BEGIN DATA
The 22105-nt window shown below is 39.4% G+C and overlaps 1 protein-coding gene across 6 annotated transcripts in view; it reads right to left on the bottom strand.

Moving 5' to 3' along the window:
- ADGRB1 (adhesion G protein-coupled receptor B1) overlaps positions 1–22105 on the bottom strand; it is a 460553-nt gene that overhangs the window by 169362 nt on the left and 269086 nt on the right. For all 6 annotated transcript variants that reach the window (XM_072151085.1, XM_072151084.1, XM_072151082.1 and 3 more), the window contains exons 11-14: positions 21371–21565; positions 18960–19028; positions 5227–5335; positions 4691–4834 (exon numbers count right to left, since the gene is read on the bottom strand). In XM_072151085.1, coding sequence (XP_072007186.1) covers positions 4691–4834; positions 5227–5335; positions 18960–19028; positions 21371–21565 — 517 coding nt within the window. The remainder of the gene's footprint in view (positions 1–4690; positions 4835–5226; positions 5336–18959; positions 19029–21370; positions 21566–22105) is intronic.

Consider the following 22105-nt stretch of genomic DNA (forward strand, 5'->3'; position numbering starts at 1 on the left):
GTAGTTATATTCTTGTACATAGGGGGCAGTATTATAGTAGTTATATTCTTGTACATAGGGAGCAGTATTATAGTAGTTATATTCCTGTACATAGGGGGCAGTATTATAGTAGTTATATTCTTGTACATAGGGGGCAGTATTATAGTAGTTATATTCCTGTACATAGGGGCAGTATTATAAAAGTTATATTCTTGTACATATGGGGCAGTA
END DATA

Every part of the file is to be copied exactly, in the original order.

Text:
The 22105-nt window shown below is 39.4% G+C and overlaps 1 protein-coding gene across 6 annotated transcripts in view; it reads right to left on the bottom strand.

Moving 5' to 3' along the window:
- ADGRB1 (adhesion G protein-coupled receptor B1) overlaps positions 1–22105 on the bottom strand; it is a 460553-nt gene that overhangs the window by 169362 nt on the left and 269086 nt on the right. For all 6 annotated transcript variants that reach the window (XM_072151085.1, XM_072151084.1, XM_072151082.1 and 3 more), the window contains exons 11-14: positions 21371–21565; positions 18960–19028; positions 5227–5335; positions 4691–4834 (exon numbers count right to left, since the gene is read on the bottom strand). In XM_072151085.1, coding sequence (XP_072007186.1) covers positions 4691–4834; positions 5227–5335; positions 18960–19028; positions 21371–21565 — 517 coding nt within the window. The remainder of the gene's footprint in view (positions 1–4690; positions 4835–5226; positions 5336–18959; positions 19029–21370; positions 21566–22105) is intronic.

Consider the following 22105-nt stretch of genomic DNA (forward strand, 5'->3'; position numbering starts at 1 on the left):
GTAGTTATATTCTTGTACATAGGGGGCAGTATTATAGTAGTTATATTCTTGTACATAGGGAGCAGTATTATAGTAGTTATATTCCTGTACATAGGGGGCAGTATTATAGTAGTTATATTCTTGTACATAGGGGGCAGTATTATAGTAGTTATATTCCTGTACATAGGGGCAGTATTATAAAAGTTATATTCTTGTACATATGGGGCAGTA